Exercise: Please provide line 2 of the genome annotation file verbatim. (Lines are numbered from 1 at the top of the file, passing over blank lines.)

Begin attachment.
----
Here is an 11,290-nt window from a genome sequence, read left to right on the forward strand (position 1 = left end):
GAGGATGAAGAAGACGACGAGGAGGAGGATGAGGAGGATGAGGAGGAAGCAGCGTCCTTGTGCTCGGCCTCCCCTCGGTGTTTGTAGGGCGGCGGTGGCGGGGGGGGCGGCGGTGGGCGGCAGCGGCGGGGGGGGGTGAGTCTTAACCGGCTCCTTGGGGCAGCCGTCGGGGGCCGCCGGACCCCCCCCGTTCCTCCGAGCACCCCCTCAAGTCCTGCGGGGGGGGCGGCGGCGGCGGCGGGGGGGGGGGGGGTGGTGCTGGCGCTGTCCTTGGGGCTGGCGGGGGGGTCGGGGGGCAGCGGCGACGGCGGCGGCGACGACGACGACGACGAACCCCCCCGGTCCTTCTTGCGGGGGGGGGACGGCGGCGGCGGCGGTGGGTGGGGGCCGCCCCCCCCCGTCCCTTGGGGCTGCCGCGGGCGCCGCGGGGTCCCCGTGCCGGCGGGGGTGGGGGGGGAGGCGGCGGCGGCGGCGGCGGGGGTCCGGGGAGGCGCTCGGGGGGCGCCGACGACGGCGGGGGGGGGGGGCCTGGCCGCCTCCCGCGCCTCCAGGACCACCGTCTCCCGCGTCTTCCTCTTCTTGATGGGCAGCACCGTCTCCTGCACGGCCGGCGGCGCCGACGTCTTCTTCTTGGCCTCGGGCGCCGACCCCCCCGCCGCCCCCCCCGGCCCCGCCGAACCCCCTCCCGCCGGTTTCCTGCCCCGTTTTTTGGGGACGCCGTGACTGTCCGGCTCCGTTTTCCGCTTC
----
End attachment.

GAGGATGAAGAAGACGACGAGGAGGAGGATGAGGAGGATGAGGAGGAAGCAGCGTCCTTGTGCTCGGCCTCCCCTCGGTGTTTGTAGGGCGGCGGTGGCGGGGGGGGCGGCGGTGGGCGGCAGCGGCGGGGGGGGGTGAGTCTTAACCGGCTCCTTGGGGCAGCCGTCGGGGGCCGCCGGACCCCCCCCGTTCCTCCGAGCACCCCCTCAAGTCCTGCGGGGGGGGCGGCGGCGGCGGCGGGGGGGGGGGGGGTGGTGCTGGCGCTGTCCTTGGGGCTGGCGGGGGGGTCGGGGGGCAGCGGCGACGGCGGCGGCGACGACGACGACGACGAACCCCCCCGGTCCTTCTTGCGGGGGGGGGACGGCGGCGGCGGCGGTGGGTGGGGGCCGCCCCCCCCCGTCCCTTGGGGCTGCCGCGGGCGCCGCGGGGTCCCCGTGCCGGCGGGGGTGGGGGGGGAGGCGGCGGCGGCGGCGGCGGGGGTCCGGGGAGGCGCTCGGGGGGCGCCGACGACGGCGGGGGGGGGGGGCCTGGCCGCCTCCCGCGCCTCCAGGACCACCGTCTCCCGCGTCTTCCTCTTCTTGATGGGCAGCACCGTCTCCTGCACGGCCGGCGGCGCCGACGTCTTCTTCTTGGCCTCGGGCGCCGACCCCCCCGCCGCCCCCCCCGGCCCCGCCGAACCCCCTCCCGCCGGTTTCCTGCCCCGTTTTTTGGGGACGCCGTGACTGTCCGGCTCCGTTTTCCGCTTC